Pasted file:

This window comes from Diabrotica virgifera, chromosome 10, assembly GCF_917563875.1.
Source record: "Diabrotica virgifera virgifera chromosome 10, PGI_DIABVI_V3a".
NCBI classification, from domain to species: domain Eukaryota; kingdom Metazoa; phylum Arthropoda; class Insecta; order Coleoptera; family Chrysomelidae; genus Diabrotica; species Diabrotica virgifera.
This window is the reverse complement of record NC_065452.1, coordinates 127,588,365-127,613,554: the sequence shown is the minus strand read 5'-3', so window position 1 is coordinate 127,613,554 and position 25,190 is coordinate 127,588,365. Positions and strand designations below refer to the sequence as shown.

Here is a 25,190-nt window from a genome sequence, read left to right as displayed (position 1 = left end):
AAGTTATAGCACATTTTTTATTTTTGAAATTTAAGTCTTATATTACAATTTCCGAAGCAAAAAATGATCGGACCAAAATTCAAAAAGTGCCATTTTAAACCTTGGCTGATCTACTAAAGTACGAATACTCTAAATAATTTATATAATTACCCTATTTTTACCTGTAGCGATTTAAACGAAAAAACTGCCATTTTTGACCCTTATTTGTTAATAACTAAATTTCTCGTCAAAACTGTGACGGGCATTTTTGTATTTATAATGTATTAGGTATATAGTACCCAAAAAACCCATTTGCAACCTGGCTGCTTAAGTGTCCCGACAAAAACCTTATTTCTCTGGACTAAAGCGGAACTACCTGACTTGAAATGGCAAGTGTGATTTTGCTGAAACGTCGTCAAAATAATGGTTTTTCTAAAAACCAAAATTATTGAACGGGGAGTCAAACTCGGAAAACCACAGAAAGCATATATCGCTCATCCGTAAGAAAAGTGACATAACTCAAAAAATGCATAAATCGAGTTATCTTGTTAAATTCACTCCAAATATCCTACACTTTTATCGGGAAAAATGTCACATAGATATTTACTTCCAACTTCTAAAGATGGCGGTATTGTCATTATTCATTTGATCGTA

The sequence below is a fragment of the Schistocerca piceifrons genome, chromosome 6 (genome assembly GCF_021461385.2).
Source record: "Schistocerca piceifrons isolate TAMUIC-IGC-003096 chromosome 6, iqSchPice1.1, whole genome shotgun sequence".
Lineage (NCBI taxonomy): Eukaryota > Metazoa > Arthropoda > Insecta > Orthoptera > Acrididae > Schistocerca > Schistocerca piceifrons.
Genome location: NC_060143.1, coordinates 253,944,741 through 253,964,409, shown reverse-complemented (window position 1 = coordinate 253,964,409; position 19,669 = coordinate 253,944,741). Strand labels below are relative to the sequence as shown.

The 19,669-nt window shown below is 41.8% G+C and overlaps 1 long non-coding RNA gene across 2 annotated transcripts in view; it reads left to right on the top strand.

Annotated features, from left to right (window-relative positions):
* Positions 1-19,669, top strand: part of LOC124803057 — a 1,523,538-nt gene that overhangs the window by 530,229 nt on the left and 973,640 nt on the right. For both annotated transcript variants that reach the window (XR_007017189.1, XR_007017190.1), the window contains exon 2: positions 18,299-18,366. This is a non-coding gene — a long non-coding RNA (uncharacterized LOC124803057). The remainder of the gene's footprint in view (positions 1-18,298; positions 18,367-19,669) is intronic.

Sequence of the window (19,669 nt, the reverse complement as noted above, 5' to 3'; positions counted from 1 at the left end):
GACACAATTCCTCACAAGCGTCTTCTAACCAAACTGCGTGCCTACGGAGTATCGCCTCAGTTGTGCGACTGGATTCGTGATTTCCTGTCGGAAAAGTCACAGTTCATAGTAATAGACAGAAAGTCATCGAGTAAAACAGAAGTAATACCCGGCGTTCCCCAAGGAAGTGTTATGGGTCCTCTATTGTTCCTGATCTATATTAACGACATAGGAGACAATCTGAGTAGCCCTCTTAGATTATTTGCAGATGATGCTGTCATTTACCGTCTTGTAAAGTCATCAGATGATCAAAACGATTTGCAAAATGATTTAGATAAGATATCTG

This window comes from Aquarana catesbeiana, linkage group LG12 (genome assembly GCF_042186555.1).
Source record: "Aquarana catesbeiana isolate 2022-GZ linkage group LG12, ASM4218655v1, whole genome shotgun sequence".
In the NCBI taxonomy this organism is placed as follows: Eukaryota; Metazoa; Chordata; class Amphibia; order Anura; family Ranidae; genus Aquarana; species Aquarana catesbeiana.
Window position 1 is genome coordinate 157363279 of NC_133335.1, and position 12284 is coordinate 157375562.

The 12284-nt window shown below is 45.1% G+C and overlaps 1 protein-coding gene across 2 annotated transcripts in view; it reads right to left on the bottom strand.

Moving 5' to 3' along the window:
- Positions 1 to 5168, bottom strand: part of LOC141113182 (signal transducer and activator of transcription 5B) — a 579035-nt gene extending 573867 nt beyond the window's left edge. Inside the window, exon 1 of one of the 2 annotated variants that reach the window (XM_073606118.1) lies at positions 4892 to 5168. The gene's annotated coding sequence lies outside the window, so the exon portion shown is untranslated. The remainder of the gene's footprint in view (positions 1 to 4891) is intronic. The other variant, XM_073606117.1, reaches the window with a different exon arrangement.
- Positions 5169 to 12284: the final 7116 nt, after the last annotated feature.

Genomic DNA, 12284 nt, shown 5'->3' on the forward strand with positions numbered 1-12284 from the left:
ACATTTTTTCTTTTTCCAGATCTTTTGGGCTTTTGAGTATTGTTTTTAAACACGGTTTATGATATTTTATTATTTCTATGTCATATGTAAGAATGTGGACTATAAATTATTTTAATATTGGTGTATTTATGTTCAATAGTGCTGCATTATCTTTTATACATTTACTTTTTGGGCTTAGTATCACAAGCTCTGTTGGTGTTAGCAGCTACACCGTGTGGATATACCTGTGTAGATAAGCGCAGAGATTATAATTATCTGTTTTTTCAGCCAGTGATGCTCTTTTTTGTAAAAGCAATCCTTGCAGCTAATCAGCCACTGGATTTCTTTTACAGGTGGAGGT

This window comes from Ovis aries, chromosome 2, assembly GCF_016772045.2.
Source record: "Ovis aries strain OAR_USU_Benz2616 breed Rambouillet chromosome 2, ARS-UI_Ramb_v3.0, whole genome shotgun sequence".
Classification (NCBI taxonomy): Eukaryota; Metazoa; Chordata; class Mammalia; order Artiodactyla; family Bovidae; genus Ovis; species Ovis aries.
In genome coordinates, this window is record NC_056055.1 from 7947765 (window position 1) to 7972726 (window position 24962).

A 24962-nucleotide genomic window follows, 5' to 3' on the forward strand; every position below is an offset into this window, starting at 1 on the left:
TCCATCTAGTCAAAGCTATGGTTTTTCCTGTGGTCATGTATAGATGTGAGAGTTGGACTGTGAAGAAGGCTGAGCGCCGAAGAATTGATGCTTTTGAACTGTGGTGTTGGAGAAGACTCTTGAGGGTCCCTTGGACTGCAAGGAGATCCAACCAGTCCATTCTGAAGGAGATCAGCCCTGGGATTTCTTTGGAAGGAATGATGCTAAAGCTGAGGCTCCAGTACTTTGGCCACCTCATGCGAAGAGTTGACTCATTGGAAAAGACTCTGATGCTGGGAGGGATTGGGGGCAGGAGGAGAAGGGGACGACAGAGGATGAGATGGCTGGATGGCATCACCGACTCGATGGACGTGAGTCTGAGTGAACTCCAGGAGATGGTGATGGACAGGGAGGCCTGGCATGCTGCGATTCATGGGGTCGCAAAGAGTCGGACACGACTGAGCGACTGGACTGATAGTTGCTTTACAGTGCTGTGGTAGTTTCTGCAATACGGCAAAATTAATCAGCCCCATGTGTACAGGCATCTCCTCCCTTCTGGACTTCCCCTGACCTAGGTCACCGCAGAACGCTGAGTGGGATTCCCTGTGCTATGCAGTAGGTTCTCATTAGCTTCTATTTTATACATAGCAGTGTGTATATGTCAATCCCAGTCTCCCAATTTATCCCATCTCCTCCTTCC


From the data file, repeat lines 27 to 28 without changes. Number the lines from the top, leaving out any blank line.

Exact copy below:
Source record: "Ovis aries strain OAR_USU_Benz2616 breed Rambouillet chromosome 2, ARS-UI_Ramb_v3.0, whole genome shotgun sequence".
Classification (NCBI taxonomy): Eukaryota; Metazoa; Chordata; class Mammalia; order Artiodactyla; family Bovidae; genus Ovis; species Ovis aries.